Excerpts from recent Minnesota editorials


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Star Tribune, April 15

Broadband grants are an odd target for GOP cuts

A grateful state House GOP majority was expected to exhibit special concern for Greater Minnesota this year. Ten of the 11 seats the Republicans wrested from the 2013-14 DFL majority in last fall's election sit outside the metro area.

That backdrop makes the new House majority's refusal to continue a year-old broadband Internet development program a curious show of parsimony. That program dispensed matching grants to both public and private Internet providers whose projects would bring broadband to unserved or underserved portions of the state — all of which are outside the metro area. Broadband expansion is a top priority for Greater Minnesota advocates this session.

Those advocates considered last year's $20 million allotment meager. It generated 44 applications and $19.4 million in grants to 17 projects. Gov. Mark Dayton's budget for 2016-17 would give the program a $30 million infusion. Rural advocates expected House Republicans to see that bid and raise it.

Instead, the House economic development funding bill would kill the grant program and eliminate the state Office of Broadband Development. That move is grounded in concern about changing technology, not free-market philosophy, GOP committee chair Pat Garofalo explained. Broadband technology is rapidly shifting from fiber-based to wireless delivery mechanisms that will lead to better coverage at lower cost. State grants for one kind of technology may slow the arrival of another, Garofalo said. "The private sector won't invest if it senses that the government is coming in with something else," he said.

He's right about the rapid pace of change in telecommunications. But his message to the parts of Greater Minnesota that are waiting for broadband seems to be "wait a little longer and trust the market to deliver."

That message can't be well-received in the 24 counties where, as of late last year, fewer than 50 percent of households had access to the Internet at speeds greater than 10 to 20 megabits per second download/5 to 10 megabits per second upload. They've been waiting for more than a decade for the market to deliver.

In those places, Minnesotans' ability to obtain medical care via telemedicine, manage farm marketing, take a college class online, start a business that serves distant clients, and generally engage in 21st-century commerce and culture is compromised every day by inadequate Internet service.

The grant program that the House bill would end is not specific to any particular technology. It's available to any project that can offer reliable, affordable service at high speed. Those criteria favored fiber-based projects in the initial grantmaking round, but wireless projects are welcome to compete.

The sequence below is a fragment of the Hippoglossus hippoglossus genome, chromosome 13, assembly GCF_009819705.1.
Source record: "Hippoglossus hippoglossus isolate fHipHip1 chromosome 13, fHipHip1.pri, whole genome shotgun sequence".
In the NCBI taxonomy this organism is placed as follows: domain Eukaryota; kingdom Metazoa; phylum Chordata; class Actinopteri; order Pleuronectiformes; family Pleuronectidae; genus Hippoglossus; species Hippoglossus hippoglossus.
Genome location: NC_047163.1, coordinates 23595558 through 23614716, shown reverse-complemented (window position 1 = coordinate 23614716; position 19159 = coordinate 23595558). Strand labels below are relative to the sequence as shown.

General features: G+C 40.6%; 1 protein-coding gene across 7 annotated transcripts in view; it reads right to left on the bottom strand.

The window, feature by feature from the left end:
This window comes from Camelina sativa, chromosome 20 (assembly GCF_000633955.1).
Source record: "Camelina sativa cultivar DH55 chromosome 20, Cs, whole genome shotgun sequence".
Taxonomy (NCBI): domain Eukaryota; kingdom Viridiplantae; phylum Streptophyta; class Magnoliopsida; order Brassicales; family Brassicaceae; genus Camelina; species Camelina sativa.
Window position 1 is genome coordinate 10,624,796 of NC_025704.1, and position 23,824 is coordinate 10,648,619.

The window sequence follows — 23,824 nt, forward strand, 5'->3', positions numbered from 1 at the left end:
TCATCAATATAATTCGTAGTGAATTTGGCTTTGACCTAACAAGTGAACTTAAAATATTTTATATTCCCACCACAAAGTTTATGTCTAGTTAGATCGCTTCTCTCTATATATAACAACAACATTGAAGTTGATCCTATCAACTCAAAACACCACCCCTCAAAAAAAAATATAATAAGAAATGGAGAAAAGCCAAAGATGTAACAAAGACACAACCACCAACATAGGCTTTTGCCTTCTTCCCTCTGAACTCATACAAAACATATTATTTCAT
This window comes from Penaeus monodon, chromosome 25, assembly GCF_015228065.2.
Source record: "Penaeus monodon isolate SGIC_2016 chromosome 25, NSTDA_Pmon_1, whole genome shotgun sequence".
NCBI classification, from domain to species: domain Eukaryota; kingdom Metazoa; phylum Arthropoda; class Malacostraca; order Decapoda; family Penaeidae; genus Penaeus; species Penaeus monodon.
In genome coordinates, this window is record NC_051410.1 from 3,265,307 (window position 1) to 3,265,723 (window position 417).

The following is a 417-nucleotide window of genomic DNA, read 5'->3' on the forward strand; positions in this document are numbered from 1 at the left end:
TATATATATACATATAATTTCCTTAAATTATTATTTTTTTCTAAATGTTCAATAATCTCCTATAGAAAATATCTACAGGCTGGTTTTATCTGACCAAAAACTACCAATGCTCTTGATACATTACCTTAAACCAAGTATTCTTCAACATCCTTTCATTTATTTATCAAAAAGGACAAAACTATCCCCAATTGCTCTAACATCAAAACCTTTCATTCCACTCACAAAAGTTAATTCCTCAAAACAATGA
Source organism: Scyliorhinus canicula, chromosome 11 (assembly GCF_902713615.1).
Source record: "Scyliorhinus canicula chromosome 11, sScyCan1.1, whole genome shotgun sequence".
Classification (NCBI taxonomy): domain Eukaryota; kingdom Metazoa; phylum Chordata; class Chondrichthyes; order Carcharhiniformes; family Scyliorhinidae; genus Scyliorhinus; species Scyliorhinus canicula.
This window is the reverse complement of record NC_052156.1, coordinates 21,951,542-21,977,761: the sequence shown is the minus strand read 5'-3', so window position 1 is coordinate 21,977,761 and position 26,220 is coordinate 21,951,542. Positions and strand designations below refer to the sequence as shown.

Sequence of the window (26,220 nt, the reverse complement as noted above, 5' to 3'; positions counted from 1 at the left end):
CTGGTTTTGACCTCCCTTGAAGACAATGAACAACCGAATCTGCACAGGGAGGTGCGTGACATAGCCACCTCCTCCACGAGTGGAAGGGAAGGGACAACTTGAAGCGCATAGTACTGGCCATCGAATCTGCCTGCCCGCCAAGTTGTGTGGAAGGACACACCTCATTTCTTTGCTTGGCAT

Legislators should review those criteria to assure that the grant program is innovation's ally, not impediment. But they should not walk away from efforts to secure broadband's benefits for every Minnesotan. The Office of Broadband Development should survive and continue to help pay for projects that would stretch broadband's reach. Greater Minnesota residents who crave better Internet service should make their voices heard in St. Paul now.

St. Paul Pioneer Press, April 14

Gov. Dayton has a point about surpluses

Gov. Mark Dayton has a point when he says that, in future years, we're unlikely to see Minnesota state budget surpluses like the nearly $2 billion projected for the upcoming two-year budget period.

Surpluses are unlikely, the governor said in his State of the State address last week, given the slower pace of the national economic recovery and its vulnerability to unforeseeable world events, along with demographic changes that are likely to constrain our choices about where to spend money the state raises from taxpayers.

"Whatever future national economic growth does occur, will likely be less than that experienced in the post-World War II decades, before the Great Recession," he said.

All the more reason, then, for lawmakers to restrain themselves from spending the surplus in ways that produce ongoing, and compounding, obligations. Or, it can well be argued, from spending it at all.

The extra money projected on the bottom line results from Minnesotans' economic success, the governor contends.

He credited Minnesotans, recognizing "the business owners and executives, who have chosen to locate and expand here, because they found it profitable to do so"; "their hard-working, productive employees, who helped make those decisions successful"; and teachers, professors and other educators, as well as doctors, nurses, state and local government workers and more.

Unfortunately, Dayton said, the state's successes are seldom acknowledged inside the Capitol.